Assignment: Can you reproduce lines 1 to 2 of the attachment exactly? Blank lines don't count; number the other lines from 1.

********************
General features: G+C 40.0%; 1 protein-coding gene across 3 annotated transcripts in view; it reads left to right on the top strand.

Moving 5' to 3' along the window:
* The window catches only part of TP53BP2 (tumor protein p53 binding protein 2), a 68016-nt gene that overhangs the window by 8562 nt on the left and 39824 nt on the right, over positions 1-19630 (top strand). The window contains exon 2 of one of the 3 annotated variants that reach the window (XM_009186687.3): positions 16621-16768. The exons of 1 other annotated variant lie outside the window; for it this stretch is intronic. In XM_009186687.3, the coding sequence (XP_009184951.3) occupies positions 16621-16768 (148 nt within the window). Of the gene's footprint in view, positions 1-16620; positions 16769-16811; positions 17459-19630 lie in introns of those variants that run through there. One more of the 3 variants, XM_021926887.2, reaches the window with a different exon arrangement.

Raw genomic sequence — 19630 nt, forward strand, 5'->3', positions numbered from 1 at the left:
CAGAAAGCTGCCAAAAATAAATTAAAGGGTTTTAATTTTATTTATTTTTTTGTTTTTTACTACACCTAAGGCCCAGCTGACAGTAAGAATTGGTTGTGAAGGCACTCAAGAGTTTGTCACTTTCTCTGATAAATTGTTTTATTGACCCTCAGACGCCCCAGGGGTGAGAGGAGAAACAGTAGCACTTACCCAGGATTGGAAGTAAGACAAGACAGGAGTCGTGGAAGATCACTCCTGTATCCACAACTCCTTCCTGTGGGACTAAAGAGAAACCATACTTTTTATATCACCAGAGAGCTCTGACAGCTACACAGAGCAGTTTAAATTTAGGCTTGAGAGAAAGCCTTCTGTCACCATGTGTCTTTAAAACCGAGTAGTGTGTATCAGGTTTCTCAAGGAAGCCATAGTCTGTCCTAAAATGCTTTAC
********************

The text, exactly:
General features: G+C 40.0%; 1 protein-coding gene across 3 annotated transcripts in view; it reads left to right on the top strand.

Moving 5' to 3' along the window: